[SOLUTION] Google Treasure Hunt – Primes

Here comes the II. quest from Google Treasure Hunt. Maybe it sounds very simple, and algorithm what we’ve (Szakál Károly (ftnkaresz /at gmail /dot com) and I) used isn’t so difficult, but after 3 hours of hard-coding, what we got? A full stack error with 2GB RAM. 😉

Find the smallest number that can be expressed as
the sum of 3 consecutive prime numbers,
the sum of 9 consecutive prime numbers,
the sum of 253 consecutive prime numbers,
the sum of 781 consecutive prime numbers,
and is itself a prime number.

For example, 41 is the smallest prime number that can be expressed as
the sum of 3 consecutive primes (11 + 13 + 17 = 41) and
the sum of 6 consecutive primes (2 + 3 + 5 + 7 + 11 + 13 = 41).

Recursion is very bad thing in programming. It isn’t requires deeper analysis of problems, there is enough to make good type definitions, a good algorithm with some recursive calls and return statement and finally there recursion will solve the problem for you. Okay! 🙂
The main goal of Data Structure and Algorithms is how to solve problems without recursive calls, and how to avoid the whole recursion.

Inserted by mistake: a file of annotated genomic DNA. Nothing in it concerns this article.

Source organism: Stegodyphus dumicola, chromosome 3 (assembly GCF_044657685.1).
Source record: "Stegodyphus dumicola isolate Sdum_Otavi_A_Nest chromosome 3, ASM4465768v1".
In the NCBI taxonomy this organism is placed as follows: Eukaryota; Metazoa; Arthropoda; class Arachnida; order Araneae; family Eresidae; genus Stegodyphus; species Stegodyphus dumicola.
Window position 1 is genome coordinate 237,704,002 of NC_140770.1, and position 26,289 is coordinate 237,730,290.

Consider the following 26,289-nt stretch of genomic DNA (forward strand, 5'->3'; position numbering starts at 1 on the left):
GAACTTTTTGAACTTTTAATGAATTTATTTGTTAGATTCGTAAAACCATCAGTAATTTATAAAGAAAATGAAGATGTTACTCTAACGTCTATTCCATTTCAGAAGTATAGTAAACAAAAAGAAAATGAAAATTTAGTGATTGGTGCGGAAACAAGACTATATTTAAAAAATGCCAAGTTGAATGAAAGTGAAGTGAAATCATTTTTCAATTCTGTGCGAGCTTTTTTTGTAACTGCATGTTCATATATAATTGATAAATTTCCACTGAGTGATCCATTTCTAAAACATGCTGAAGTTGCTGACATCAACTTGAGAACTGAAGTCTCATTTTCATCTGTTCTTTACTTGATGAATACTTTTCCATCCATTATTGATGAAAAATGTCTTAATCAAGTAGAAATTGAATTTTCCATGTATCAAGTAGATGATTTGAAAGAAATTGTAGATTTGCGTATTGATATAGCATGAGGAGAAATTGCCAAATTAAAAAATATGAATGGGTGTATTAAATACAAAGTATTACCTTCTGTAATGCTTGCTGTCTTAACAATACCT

The first solution made without recursion in programming language C. The main part of this program is an infinite while loop, what terminates itself if the right prime sum found:

while(1) {
     switch (r) {
      case 0: result=PrimSum(previousPrime,1063,&previousPrime);
              ix=0;
              nextPrime=2;
              r=sum(nextPrime,1063,result);
              break;
      case 1: ix++;
              if (!(ix<5)) { return 0; }
              nextPrime=2;
              r=sum(nextPrime,array[ix],result);
              break;
      case 2: r=sum(nextPrime=NextPrim(nextPrime),array[ix],result);
              break;
     }
 }

Finally, our number is: 6304483.

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